AGenevois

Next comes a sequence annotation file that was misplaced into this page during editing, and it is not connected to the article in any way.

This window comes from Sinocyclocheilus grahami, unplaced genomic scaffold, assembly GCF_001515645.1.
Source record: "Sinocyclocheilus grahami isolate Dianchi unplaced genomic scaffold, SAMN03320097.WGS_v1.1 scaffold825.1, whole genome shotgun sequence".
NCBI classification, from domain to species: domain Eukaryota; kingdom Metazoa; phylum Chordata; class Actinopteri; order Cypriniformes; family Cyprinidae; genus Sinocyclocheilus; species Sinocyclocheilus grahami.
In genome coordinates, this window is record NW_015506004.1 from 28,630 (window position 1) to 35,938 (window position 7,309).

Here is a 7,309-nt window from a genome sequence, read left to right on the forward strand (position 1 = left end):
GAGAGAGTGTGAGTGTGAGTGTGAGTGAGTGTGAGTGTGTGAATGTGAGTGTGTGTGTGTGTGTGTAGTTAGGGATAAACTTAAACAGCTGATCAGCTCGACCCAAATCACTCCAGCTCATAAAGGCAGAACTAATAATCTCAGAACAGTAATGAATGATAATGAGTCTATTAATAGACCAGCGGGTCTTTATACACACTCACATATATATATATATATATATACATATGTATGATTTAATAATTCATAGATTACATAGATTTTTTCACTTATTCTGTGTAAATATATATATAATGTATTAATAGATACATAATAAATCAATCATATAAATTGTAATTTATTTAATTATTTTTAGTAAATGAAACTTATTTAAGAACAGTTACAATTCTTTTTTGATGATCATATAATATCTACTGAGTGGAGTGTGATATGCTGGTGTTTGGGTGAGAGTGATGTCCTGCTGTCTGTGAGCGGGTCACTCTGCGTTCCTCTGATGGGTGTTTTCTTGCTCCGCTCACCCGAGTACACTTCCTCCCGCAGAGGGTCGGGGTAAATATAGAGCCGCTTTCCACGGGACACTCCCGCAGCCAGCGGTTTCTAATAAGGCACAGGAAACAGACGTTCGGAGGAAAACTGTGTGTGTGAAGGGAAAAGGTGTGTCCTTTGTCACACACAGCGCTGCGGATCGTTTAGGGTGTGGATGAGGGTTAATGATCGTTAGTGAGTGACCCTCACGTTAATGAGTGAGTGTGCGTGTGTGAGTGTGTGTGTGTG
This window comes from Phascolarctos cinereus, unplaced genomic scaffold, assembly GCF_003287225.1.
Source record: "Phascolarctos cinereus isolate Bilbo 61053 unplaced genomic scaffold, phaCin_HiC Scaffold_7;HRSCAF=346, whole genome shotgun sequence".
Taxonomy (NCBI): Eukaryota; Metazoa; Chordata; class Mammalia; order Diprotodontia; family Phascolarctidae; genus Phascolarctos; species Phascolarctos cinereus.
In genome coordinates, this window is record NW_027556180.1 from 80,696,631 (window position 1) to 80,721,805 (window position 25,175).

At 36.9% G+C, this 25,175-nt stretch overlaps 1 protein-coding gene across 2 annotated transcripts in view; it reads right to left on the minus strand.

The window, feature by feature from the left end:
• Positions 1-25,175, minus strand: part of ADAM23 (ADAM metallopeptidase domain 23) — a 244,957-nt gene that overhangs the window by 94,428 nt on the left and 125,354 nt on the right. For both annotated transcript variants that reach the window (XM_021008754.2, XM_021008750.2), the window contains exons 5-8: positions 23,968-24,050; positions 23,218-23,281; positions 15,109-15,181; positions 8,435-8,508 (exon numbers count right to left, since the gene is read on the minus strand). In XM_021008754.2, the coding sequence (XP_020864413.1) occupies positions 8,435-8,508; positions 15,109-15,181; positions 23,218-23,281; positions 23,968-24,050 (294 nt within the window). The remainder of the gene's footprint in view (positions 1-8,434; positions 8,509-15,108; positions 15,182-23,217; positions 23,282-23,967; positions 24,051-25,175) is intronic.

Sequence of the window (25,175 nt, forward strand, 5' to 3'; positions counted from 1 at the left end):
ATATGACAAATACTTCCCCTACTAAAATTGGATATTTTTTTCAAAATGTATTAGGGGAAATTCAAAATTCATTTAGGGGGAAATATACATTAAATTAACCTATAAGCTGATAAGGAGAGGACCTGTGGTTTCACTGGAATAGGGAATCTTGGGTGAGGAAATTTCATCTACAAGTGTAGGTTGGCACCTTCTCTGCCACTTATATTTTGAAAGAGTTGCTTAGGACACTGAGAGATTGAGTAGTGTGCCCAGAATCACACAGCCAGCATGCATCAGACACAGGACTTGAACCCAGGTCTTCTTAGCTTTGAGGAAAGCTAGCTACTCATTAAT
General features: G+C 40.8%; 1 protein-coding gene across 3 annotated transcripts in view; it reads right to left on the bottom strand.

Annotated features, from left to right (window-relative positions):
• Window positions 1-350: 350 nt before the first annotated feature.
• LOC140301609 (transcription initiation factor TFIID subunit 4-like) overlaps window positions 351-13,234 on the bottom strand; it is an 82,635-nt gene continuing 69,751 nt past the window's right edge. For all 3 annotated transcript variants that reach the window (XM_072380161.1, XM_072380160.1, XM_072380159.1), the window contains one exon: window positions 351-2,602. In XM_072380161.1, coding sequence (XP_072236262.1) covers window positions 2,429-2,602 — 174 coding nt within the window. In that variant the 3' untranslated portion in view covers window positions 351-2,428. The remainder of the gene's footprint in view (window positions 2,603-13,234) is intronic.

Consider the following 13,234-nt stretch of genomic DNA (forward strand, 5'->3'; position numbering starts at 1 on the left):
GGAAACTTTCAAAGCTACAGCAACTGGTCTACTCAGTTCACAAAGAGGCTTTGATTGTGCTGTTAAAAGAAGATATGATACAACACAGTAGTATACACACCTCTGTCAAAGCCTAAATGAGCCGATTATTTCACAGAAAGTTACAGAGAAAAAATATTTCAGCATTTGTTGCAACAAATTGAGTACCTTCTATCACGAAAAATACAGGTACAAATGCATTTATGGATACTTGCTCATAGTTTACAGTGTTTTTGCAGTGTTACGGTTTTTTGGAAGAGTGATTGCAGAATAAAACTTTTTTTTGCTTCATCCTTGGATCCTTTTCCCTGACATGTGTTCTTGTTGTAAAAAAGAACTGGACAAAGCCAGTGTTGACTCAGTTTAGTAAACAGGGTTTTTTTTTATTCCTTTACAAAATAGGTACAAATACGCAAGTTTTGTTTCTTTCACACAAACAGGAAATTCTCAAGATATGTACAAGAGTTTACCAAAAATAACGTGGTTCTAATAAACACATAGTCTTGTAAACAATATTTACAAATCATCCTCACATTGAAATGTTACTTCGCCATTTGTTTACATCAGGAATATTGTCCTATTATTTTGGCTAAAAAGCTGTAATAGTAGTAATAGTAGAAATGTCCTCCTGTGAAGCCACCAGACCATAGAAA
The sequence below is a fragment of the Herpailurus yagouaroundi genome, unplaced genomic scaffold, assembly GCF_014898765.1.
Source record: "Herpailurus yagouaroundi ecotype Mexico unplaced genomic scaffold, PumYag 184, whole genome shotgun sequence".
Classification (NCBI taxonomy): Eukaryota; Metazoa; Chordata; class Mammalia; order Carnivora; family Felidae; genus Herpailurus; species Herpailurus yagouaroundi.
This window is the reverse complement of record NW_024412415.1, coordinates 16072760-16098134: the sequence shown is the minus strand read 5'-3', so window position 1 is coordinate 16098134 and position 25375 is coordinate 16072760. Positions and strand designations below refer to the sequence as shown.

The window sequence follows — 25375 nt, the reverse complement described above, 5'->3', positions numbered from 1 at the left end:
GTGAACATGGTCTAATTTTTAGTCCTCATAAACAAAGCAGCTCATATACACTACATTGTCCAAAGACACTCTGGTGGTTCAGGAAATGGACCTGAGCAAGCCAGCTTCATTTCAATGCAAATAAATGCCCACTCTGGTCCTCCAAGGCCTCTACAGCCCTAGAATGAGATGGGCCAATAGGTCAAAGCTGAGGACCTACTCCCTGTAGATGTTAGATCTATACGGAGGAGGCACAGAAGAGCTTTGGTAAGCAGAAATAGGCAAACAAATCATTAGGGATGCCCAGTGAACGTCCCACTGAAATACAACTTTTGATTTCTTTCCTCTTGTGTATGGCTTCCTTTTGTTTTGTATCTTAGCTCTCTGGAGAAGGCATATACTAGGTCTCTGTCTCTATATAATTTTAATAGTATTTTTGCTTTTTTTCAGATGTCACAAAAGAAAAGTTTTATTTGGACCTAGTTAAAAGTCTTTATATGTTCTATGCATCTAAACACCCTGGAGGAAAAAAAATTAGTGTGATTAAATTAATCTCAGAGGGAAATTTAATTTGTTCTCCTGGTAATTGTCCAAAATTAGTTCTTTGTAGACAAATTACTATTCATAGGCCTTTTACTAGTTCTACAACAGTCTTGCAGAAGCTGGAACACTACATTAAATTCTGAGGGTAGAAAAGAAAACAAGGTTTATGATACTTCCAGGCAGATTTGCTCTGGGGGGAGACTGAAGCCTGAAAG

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Your question is related to a famous conjecture: Kervaire Conjecture: Given a non-trivial group $H$ and an element $g \in H \ast \mathbb{Z}$, the quotient $(H \ast \mathbb{Z} ) / \langle \!\langle ... View answer 1 answers 13 votes 875 views Accepted answer 28 votes Below are some sources of hyperbolic groups. Of course, the list is far from being exhaustive. Groups defined by generators and relations: Finitely generated free groups, as their Cayley graphs are ... View answer 2 answers 7 votes 289 views Accepted answer 12 votes If a group$G$satisfies Kazhdan's property (T), then any action of$G$on a CAT(0) cube complex has a global fixed point. See Niblo and Roller's article Groups acting on cubes and Kazhdan's Property (... View answer 2 answers 7 votes 439 views 12 votes A direct proof. Following Yves' comments above, it is possible to give an easy proof of the fact that an infinitely-ended group must contain an infinite-order element, which implies that it cannot be ... View answer 2 answers 11 votes 547 views 11 votes Abels' groups provide simple examples of solvable groups that are finitely presented but not of type$F$. Given a ring$R$, define the group $$A_n(R):= \left\{ \left( \begin{array}{ccccc} 1 &amp;&amp;&... View answer 1 answers 10 votes 625 views Accepted answer 11 votes Many CAT(0) groups cannot act geometrically on CAT(0) cube complexes. For instance: CAT(0) groups satisfying Kazhdan's property (T), eg. uniform lattices in simple Lie groups of higher rank or in ... View answer 1 answers 7 votes 337 views Accepted answer 10 votes The following statement can be found in Section 5 of Low-dimensional homology groups of mapping class groups: a survey: Theorem: Let g \geq 1. Then$$H_1(\Gamma_{g,r}^n,\mathbb{Z}) \simeq \left\{ ... View answer 1 answers 7 votes 199 views Accepted answer 10 votes As already mentioned in the comments, it is still unknown whether hyperbolic groups are CAT(-1) or even CAT(0). A related question is: Let$G$be a hyperbolic group (endowed with a finite generated ... View answer 1 answers 4 votes 147 views Accepted answer 10 votes 1. About injectivity: Yves already answered about injectivity in the comments. Below is an alternative argument which works more generally for free products: Proposition 1: Let$G=A_1 \ast \cdots \...